Verdi was not a man of culture as was Wagner. Born a peasant, he remained rooted to the soil, and his art reflects a like primitive quality. He created music astonishingly frank and fierce for his time, turning the over-sophisticated style of Donizetti and Bellini, with its siren warblings, into passionate utterances, infusing into his melody a new intensity through strong contrasts of violent and tender feeling. In his characters he achieved an emotional emancipation through a new sweep and breadth of musical discourse. His genius carried him by fits and starts from the depths of triviality and vulgarity to majestic dignity and impressive elegance. But it always reflected large resources of imagina?tion and an amazing vitality. His vitality, in fact, is exceptional among com?posers. So enduring and resourceful was he that his greatest and most elaborate works were produced after he was fifty-seven years of age, and when verging on sixty, he composed Aida, an opera abounding in the strength, vigor, and freedom of youth. He was sixty-one when he wrote the Requiem, and certainly in it there is no hint of any diminution of his creative powers. His last opera, Falstaff, by many considered his masterpiece, was written when he was eighty! The consistent and continuous growth of his style over sixty years of his life is evidence of an incomparable capacity for artistic development and a trium?phant vitality and thrilling fortitude of spirit. But these he had in abundance, and they sustained him through a life of sadness and misfortune. As the child of a poor innkeeper, he had slight opportunities for a musical education. He spent his early youth in deep suffering occasioned by an unusually sensitive nature; he was constantly being wounded in his deepest affections. Misfortune marked him at the very threshold of his career; he was refused admittance to
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the conservatory at Milan because of an arbitrary age limit. Married at twenty-three years of age, he lost his wife and two children within a period of two and a half years, and at the end of a long and eventful life, he experienced the bitter loneliness of old age. But his misfortunes mellowed rather than hardened him. His magnanimity, his many charitable acts, the broad humanity of his art endeared him to his people, who idolized him both as a man and as an artist. Throughout his life and his works, there ran a virility and a verve, a nobility and valor that challenges the greatest admiration.
An erroneous impression concerning A'ida persists today in spite of every?thing that has been written to disprove it; namely that the opera was written at the request of Ismail Pasha, Khedive of Egypt, to celebrate the opening of the Suez Canal. It is a fact that the Khedive had approached Verdi for an opera on several occasions, but the suggestion for A'ida came not from him, but from Verdi's friend, the French librettist, Camille Du Locle, who had previously written the text for his Don Carlo. Du Locle, aspiring to become the director of the Opera Comique in Paris, had persistently urged Verdi to write an opera for that theater and had submitted several subjects for his consideration. With one of them, he included an anonymous "Egyptian sketch" of four printed pages which immediately caught Verdi's fancy. This sketch, in scenario form, had in truth been written by Du Locle himself. He had based it upon a story by the French Egyptologist, Auguste fidouard Mariette, noted discoverer of the ruins of the Serapeum and the tombs of the Apis bulls. The tale of A'ida in its original form had been found by him among some ancient papyri. Verdi at first assumed that the sketch had come directly from the Khedive himself, and not until he had become inextricably involved in the composition of the score did he learn otherwise. A French prose version of the story was made by Du Locle, who worked out the scenario in great detail under Verdi's direction. Antonio Ghislanzoni, the Italian librettist, was then selected for the task of transmitting the French prose version into Italian verse, in which Verdi's share was again very large.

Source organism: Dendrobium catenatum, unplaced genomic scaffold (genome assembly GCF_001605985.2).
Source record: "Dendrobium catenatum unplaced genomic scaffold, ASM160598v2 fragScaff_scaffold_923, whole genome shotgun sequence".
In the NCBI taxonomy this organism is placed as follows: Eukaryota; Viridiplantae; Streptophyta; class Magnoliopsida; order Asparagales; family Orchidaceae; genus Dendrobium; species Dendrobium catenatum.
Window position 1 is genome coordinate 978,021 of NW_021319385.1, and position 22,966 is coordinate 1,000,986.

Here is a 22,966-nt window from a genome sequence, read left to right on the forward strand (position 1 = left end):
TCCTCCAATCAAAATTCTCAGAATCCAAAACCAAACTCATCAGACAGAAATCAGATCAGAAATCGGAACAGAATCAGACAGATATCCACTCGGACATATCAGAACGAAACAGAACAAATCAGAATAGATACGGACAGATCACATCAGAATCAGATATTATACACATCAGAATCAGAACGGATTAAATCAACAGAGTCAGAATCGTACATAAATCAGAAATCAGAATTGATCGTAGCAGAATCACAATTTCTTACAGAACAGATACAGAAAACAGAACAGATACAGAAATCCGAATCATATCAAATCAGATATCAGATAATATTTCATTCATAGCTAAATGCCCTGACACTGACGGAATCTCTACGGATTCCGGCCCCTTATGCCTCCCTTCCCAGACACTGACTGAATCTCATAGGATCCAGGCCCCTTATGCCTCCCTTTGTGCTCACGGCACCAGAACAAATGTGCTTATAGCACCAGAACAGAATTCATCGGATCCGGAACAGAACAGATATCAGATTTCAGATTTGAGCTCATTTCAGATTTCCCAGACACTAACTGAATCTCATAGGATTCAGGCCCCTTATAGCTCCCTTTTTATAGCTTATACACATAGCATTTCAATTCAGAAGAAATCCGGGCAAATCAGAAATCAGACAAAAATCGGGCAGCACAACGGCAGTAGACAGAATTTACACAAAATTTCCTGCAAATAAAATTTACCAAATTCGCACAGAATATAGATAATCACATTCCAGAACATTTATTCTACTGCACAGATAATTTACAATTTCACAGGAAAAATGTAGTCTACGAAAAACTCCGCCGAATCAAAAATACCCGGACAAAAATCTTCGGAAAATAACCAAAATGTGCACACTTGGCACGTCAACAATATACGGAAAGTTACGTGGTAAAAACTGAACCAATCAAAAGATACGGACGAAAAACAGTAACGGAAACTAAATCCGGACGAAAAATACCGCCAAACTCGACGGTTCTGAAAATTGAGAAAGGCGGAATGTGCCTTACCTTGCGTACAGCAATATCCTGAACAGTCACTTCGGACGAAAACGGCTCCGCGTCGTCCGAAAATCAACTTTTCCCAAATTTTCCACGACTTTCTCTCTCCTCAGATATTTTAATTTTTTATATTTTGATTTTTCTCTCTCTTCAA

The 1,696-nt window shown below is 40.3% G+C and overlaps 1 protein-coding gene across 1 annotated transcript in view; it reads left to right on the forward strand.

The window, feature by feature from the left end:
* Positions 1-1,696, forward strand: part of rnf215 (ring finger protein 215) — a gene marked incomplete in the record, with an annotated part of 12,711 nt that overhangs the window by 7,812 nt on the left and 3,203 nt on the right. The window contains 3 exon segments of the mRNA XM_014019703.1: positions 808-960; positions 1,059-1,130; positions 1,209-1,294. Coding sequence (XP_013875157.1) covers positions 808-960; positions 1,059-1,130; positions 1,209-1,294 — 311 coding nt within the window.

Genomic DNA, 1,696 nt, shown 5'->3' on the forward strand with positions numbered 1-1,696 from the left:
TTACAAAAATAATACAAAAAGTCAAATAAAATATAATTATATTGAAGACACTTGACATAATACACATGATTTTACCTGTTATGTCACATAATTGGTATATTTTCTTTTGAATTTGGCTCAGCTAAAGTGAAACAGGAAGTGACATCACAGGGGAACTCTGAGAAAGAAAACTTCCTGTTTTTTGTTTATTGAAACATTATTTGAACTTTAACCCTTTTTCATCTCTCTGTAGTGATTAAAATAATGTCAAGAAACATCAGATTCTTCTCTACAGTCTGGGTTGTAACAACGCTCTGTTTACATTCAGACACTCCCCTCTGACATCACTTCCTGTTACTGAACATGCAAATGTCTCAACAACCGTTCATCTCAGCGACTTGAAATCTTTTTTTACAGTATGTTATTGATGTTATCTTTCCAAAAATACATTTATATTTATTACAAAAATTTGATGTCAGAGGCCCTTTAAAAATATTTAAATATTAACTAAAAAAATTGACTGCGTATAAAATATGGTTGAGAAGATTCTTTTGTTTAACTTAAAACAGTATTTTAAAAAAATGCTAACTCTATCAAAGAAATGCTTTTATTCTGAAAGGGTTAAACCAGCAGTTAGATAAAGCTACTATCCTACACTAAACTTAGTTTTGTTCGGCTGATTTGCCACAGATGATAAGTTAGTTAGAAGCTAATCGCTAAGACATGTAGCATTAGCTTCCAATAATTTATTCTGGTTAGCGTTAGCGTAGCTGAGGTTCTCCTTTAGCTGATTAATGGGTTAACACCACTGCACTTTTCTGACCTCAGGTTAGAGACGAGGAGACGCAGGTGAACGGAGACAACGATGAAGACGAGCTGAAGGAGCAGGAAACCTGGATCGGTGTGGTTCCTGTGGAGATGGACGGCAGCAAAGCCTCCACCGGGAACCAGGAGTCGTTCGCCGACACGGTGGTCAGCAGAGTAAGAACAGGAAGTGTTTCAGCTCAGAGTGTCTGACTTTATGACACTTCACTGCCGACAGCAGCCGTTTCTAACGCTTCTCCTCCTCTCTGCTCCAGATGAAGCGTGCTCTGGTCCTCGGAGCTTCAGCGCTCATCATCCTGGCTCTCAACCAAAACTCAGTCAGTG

If with A'ida we date the advent of the greater, more mature Verdi, we may accredit, in a measure, the tremendous growth in its style to the fact that in its preparation he had the assistance not only of a poet of dramatic perception but of a self-effacing writer, acquiescent to his every demand. Verdi himself entered into the preparation of this libretto with the greatest ardor and enthu?siasm, dictating to Ghislanzoni at every turn the mood, the meter, the accents and even the specific words he desired.
An illuminating article by Dr. Edgar Istel (Musical Quarterly, January, 1917, p. 34) shows that Verdi deserves to be ranked with Gluck and Wagner, for he displays the same fearlessness, initiative, and appreciation of dramatic values as those geniuses to whom the musical world has hitherto accorded a monopoly of these virtues. Referring to changes in a certain scene, Verdi wrote to Ghislan?zoni, his librettist: "I know very well what you will say to me, 'And the verse, the rhythm, the stanza' I have no answer, but I will immediately abandon
rhyme, rhythm, and strophic form if the action requires." He had an eye, above all else, to the actual life-giving stage effect, and poetic or musical finesse was a secondary consideration with him. "Develop the situation," he wrote, "and let the characters say what they must say without the slightest regard for the musical form."f